Lottery Politics

Lotteries are games of chance where players choose a small set of numbers from a larger set and win prizes (typically cash) if their number is drawn. The casting of lots for decisions and fates has a long history in human societies, with references to lottery games in the Bible and in ancient Roman civil law. Lotteries have become a popular method of raising funds for public projects and services, and they are operated in many states and countries around the world.

In the United States, state governments hold the exclusive rights to run lotteries; they have a legal monopoly over their operations. They promote the games through extensive advertising that often targets specific groups of potential players, such as young people or women. Lottery critics charge that these advertising campaigns encourage gambling addiction and may sway vulnerable members of the population to spend money they cannot afford on a risky endeavor.

Because lottery profits are used for public purposes, it is difficult for state officials to reject the revenue as inappropriate for a government to pocket. This has led some politicians to use lotteries to generate funding for government programs without incurring the political cost of raising taxes. In an anti-tax era, this has proved an attractive strategy for many states.

The lottery has developed a broad base of supporters that includes convenience store operators (whose cashiers are the primary lotto vendors); lottery suppliers, who frequently contribute to state political campaigns; teachers (in states where lottery revenues are earmarked for education); and state legislators, who rapidly become accustomed to the steady flow of “painless” gambling profits. In addition, the lottery has cultivated its own particular constituencies, such as those who play for large jackpots. The lottery’s popularity grew rapidly after New Hampshire began the modern era of state lotteries in 1964. The country’s obsession with unimaginable wealth, as represented by the large lottery jackpots of the nineteen-seventies and eighties, coincided with a sharp decline in financial security for working Americans: pensions eroded, property tax rates dropped, job security vanished, health-care costs rose, and many families struggled to survive.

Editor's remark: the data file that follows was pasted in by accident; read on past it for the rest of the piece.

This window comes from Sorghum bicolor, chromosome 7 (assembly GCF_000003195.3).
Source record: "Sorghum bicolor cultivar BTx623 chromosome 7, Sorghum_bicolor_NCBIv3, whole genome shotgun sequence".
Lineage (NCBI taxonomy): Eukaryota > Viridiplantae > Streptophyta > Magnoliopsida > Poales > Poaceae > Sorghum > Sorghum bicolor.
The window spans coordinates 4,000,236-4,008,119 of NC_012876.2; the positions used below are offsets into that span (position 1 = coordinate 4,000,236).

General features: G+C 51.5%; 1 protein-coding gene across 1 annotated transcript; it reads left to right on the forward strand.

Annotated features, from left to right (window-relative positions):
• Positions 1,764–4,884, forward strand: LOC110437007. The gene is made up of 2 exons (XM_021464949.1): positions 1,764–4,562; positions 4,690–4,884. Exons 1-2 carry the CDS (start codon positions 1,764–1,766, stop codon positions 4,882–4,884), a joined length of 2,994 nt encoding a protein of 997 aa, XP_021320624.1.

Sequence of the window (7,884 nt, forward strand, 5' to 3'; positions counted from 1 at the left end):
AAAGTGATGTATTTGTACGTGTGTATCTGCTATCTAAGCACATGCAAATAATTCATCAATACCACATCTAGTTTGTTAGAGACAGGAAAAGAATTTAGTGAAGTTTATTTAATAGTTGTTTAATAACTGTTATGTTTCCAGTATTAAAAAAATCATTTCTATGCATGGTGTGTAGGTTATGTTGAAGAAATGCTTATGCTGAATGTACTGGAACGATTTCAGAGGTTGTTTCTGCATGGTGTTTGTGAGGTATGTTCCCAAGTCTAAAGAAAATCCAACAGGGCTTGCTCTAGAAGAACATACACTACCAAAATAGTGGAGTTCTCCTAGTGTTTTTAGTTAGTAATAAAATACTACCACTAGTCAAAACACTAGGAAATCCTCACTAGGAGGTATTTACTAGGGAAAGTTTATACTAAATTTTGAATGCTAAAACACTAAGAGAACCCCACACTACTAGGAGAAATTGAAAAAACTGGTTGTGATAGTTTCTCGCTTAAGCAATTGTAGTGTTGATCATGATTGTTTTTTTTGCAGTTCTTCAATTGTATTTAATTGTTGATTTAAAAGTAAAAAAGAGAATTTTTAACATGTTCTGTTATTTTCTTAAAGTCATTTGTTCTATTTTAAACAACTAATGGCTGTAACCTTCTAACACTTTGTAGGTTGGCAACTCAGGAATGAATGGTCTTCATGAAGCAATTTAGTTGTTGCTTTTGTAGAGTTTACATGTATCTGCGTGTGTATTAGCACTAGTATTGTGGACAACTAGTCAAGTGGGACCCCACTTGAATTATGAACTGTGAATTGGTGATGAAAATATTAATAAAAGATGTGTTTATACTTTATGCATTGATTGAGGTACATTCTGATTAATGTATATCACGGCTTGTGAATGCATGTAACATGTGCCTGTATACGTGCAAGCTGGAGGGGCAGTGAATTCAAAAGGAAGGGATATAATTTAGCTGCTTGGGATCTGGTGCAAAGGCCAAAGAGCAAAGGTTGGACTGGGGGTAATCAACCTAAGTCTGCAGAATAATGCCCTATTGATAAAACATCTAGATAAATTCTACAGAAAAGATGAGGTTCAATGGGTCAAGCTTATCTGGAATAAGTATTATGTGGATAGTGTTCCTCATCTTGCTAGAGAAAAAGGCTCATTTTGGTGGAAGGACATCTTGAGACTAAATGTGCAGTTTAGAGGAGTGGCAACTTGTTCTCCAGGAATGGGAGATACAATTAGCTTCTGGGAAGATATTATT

Although lottery games have been associated with a variety of social problems, including gambling addiction and crime, most researchers agree that the impact is limited, especially when compared to the harm caused by other forms of gambling. Nonetheless, the growing prominence of state lotteries has raised important questions about whether and how governments should manage an activity from which they profit. The lottery’s proponents argue that since people are going to gamble anyway, the government should at least recoup its investment. This logic, however, runs at cross-purposes to broader ethical concerns about state-run lotteries.